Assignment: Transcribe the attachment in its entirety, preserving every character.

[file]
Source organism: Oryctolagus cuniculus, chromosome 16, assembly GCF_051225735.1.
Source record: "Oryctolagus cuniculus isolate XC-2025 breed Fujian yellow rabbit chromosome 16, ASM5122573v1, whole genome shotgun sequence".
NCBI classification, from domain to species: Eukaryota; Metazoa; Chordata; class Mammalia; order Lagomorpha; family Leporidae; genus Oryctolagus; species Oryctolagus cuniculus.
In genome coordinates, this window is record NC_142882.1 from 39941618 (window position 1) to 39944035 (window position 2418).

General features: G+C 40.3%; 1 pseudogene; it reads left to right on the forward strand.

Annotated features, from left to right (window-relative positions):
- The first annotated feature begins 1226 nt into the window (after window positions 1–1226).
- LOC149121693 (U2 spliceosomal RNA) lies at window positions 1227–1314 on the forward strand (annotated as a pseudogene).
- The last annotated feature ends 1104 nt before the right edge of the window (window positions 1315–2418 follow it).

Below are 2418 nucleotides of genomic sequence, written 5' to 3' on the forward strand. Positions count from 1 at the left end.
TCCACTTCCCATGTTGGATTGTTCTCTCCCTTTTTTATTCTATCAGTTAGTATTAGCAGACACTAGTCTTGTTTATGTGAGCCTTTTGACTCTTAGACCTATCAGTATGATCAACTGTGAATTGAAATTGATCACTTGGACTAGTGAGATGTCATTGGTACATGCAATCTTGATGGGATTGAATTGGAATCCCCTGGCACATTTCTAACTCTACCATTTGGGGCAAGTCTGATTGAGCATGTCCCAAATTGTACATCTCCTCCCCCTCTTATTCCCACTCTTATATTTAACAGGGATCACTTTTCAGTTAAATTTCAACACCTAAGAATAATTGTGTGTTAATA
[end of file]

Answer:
Source organism: Oryctolagus cuniculus, chromosome 16, assembly GCF_051225735.1.
Source record: "Oryctolagus cuniculus isolate XC-2025 breed Fujian yellow rabbit chromosome 16, ASM5122573v1, whole genome shotgun sequence".
NCBI classification, from domain to species: Eukaryota; Metazoa; Chordata; class Mammalia; order Lagomorpha; family Leporidae; genus Oryctolagus; species Oryctolagus cuniculus.
In genome coordinates, this window is record NC_142882.1 from 39941618 (window position 1) to 39944035 (window position 2418).

General features: G+C 40.3%; 1 pseudogene; it reads left to right on the forward strand.

Annotated features, from left to right (window-relative positions):
- The first annotated feature begins 1226 nt into the window (after window positions 1–1226).
- LOC149121693 (U2 spliceosomal RNA) lies at window positions 1227–1314 on the forward strand (annotated as a pseudogene).
- The last annotated feature ends 1104 nt before the right edge of the window (window positions 1315–2418 follow it).

Below are 2418 nucleotides of genomic sequence, written 5' to 3' on the forward strand. Positions count from 1 at the left end.
TCCACTTCCCATGTTGGATTGTTCTCTCCCTTTTTTATTCTATCAGTTAGTATTAGCAGACACTAGTCTTGTTTATGTGAGCCTTTTGACTCTTAGACCTATCAGTATGATCAACTGTGAATTGAAATTGATCACTTGGACTAGTGAGATGTCATTGGTACATGCAATCTTGATGGGATTGAATTGGAATCCCCTGGCACATTTCTAACTCTACCATTTGGGGCAAGTCTGATTGAGCATGTCCCAAATTGTACATCTCCTCCCCCTCTTATTCCCACTCTTATATTTAACAGGGATCACTTTTCAGTTAAATTTCAACACCTAAGAATAATTGTGTGTTAATA